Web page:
Earlier this week I thought through the contour feature for Screenshot to Layout . This is a future feature, that essentially adds a second layer of output to the plugin, with the goal of visualizing clear shapes in the processed screenshot, so that the designer can use it as a reference point for further work.
Right now I am thinking through how this should work by doing various experiments and prototypes.
I’ve had the comment that my Figma plugin Screenshot to Layout is essentially “image to text”, and that is true for sure at this point in time.
Someone else asked me: is it your goal to convert a whole screenshot to its original design? The answer to that is no. The goal is to provide designers with the ultimate starting point from a screenshot that fits into their workflow.
The output of the Screenshot to Layout plugin should be a starting to point to continue whatever work you have to do. As a designer you will likely have a file with all kinds of attached text and colour styles as well as library components. It doesn’t make sense to try and recreate the actual layout. What makes sense is to provide a starting point that enables you to put the output into your design system faster.
So given that, let’s look at how the contour feature would ideally work. I tweeted this to ask the community what they think:
This screenshot shows a dialog with 4 radio buttons and 3 actual buttons.
Personally, I think what would help me most is to see the contours of shapes that are very clear and isolated to understand a processed screenshot in a better way. In this example I would want to see the text (coming from the existing OCR features), but then from the contour feature the buttons, maybe the radio circles, but not much more.
As an another, if you have a screenshot of a contacts list, you might want to see grey circles in the place of the actual avatars. This way you know you have to replace those with your “avatar” design system component.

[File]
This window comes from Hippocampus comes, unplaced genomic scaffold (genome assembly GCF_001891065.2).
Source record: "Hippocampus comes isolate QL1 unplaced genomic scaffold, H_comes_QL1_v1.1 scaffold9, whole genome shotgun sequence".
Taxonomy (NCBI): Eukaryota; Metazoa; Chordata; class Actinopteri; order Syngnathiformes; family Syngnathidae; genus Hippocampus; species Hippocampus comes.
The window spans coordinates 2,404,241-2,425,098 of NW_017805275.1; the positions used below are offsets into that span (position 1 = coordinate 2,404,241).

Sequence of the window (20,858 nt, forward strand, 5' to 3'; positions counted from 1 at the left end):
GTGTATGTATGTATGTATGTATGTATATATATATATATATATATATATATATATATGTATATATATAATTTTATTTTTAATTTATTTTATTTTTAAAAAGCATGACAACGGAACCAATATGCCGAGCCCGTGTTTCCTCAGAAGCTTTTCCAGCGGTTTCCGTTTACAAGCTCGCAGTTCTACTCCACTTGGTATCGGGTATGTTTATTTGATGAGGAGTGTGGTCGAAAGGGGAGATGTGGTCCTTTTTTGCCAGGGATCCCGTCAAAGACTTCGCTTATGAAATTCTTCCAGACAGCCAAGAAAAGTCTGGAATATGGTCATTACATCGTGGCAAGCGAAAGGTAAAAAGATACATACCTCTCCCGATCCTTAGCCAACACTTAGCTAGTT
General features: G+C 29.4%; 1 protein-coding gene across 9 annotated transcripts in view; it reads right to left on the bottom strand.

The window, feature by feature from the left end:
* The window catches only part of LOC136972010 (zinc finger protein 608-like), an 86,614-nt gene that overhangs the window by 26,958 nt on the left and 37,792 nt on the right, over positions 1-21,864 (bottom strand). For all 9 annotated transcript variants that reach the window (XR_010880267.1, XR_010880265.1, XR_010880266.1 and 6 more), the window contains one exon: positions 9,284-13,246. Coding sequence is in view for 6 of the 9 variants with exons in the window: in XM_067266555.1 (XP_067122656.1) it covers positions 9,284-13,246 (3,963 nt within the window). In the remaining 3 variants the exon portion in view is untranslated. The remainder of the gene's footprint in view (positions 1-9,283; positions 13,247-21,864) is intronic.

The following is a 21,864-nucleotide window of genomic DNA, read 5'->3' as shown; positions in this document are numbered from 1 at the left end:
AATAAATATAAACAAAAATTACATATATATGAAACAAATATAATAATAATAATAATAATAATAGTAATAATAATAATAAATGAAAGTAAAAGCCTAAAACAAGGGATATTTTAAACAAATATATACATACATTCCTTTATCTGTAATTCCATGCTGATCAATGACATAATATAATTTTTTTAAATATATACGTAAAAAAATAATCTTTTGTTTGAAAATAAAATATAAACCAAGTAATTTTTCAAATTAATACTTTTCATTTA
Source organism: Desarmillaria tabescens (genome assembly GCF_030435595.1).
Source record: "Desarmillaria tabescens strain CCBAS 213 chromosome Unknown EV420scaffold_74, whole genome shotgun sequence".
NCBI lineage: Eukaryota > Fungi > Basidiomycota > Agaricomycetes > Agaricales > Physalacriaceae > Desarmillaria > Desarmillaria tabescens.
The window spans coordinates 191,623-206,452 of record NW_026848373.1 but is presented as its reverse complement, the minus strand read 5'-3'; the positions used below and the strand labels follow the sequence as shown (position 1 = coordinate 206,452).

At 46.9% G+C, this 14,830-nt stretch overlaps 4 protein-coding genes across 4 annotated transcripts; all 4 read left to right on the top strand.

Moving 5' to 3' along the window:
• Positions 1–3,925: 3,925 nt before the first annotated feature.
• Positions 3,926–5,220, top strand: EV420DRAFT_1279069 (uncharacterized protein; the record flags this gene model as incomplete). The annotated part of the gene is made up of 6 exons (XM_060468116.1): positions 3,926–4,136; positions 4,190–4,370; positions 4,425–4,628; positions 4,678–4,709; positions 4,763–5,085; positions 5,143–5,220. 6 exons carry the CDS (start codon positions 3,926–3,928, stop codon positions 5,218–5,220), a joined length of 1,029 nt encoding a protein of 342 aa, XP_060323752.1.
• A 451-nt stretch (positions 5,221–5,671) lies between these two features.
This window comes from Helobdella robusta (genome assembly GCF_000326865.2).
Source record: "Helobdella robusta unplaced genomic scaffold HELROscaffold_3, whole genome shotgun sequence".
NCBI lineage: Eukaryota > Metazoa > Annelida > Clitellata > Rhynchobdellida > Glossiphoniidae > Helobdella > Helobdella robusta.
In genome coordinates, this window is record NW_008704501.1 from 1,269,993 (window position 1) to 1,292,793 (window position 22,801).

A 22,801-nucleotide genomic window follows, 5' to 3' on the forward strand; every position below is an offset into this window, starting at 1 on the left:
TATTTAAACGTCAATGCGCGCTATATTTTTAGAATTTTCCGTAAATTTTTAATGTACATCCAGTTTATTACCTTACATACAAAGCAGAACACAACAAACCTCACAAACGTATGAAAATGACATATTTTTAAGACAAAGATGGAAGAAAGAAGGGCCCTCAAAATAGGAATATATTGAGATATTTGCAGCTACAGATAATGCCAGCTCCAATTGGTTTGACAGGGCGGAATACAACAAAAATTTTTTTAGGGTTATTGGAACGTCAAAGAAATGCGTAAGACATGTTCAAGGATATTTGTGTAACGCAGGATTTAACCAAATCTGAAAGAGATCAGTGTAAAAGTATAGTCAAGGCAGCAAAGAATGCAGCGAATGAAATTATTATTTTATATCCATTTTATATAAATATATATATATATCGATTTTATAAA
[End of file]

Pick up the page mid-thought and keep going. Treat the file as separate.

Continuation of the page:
With this idea I mind I did some experimentation and wrote a script to recognize shapes in images. Specifically rectangular and circular shapes.
The current problem I have is that this is fairly fickle. You need some exact settings to not detect text (e.g. an “o” is also a circle); in UI design there’s often overlaid elements etc. So you find that it’s easy to get to a lot of unusable output like in the screenshot below (red strokes are circles and blue strokes are “rectangles”)
One can wonder in general how much can the computer “see” and how much has to be determined by the designer? The “seeing” part could potentially be enhanced by a custom machine learning model.
Another experiment I did involved testing Microsoft’s Cognitive Services for the use case of recognising shapes, but I saw fairly quickly that this probably won’t help me.
Another thing I looked into was segmentation and simplification. I think there might be something there for parts of the script, but I would have to find out where exactly it would help.
All in all there is still lots of work to determine how to move this feature forward.
I thought I would document these early steps in the evolution of this feature. I’ve always admired game development “devlogs” as well as for example Garret‘s blog posts about the early design decisions in Sifter. If I don’t document it now, I will surely forget.
This is complex computer science topic which is quite new for me. If anyone has their own ideas, or feel they can offer some help, feel free to reach out!